Gas prices are setting new records in a year that analysts say is likely to be the most expensive ever at the pump. According to AAA, disruptions in domestic supply at Midwest and West Coast refineries have worsened the late summer surge in fuel costs. The drop in U.S. supply comes as tensions in the Middle East continue to push crude oil costs skyward. Nationwide, gas prices have risen about 39 cents per gallon since early July.
Particularly troubling is the negative impact that soaring fuel costs have on the economy. Consumers are forced to devote more of their budgets to filling up the gas tank and have less to spend locally. Likewise, many small businesses have to adjust to greater operating costs, raising the price of goods and services.
Energy Production One Key to Economic Recovery
There is no doubt that better energy policies could make a big difference in boosting our economic recovery. Ill-conceived policies to block increased American energy production prevent thousands of jobs from being created while increasing our dependence on foreign sources.
The Obama Administration continues to stand in the way of a truly "all-of-the-above" energy approach. Excessive regulations from the Environmental Protection Agency and the Administration's de facto moratorium on offshore drilling are squandering opportunities to harness America's plentiful energy supplies.
Earlier this year, Energy Secretary Steven Chu readily admitted that the Administration's overall goal is not to lower gas prices. Indeed, fuel costs have doubled since President Obama took office.
A Reckless Attempt to Tap Strategic Petroleum Reserve
In recent weeks, reports have surfaced indicating that the White House may turn to the Strategic Petroleum Reserve (SPR) in a short-sighted attempt to ease gas prices in the run-up to the November election.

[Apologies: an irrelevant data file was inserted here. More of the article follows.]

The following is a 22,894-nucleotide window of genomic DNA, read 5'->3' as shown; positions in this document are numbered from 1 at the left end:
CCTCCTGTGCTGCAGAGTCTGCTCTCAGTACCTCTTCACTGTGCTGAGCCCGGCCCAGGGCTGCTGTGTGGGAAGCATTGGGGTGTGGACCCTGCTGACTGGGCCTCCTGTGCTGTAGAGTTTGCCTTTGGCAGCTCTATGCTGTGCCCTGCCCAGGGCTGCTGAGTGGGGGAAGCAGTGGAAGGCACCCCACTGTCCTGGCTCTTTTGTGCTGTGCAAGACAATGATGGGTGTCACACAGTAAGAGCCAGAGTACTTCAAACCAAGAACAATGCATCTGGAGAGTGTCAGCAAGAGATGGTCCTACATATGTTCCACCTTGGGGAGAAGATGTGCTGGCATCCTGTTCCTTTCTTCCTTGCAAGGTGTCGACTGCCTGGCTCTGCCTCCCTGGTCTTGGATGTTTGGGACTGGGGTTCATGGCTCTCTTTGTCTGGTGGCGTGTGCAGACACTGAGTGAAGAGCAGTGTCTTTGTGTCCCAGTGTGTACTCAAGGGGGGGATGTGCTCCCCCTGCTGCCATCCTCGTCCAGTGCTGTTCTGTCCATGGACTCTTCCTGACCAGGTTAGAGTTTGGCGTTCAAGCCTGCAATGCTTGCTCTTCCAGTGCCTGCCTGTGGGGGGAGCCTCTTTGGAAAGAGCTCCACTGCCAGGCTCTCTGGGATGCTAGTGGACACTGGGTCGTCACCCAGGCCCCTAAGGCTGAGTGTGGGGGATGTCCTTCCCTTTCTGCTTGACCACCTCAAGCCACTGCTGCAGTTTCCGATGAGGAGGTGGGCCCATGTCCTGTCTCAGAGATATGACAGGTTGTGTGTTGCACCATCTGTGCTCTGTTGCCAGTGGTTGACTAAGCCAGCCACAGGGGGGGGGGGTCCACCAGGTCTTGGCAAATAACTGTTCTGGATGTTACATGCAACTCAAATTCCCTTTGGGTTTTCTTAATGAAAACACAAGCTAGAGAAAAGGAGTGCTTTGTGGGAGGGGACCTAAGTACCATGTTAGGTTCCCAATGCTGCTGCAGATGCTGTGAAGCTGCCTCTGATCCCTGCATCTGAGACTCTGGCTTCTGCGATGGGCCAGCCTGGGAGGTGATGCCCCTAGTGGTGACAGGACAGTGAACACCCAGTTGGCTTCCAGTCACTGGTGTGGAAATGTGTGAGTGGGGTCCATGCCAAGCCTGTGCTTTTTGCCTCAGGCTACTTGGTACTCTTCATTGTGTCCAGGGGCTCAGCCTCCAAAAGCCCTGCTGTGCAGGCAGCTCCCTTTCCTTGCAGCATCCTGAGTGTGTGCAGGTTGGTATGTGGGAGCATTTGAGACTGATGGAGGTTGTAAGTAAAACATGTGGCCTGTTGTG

The SPR was established for national emergencies and has been tapped only three times since its creation nearly four decades ago. One of these instances was last year, when President Obama released 30 million barrels in response to unrest in the Middle East. Not surprisingly, the effect on gas prices was short-lived. The same would be true now.
Using America's emergency stockpiles irresponsibly would jeopardize our ability to respond to future crises and should not serve as a substitute for real energy reform. Neither should picking winners and losers in the energy sector -- a lesson the Obama Administration should have learned with the now-bankrupt solar company Solyndra.
Study Shows America Can Produce 250 Years' Worth of Fuel
For the foreseeable future, our economy will be powered by fossil fuels, and any workable, comprehensive energy strategy must take this into account. This means using resources and technology that are available now, including our rich reserves of oil, coal, and natural gas. According to the Institute for Energy Research, the United States has enough oil to meet our fuel needs for 250 years.
Today's pain at the pump reaffirms the urgency of securing energy independence. Boosting all energy sectors is key to moving toward this goal -- and getting the economy back on track.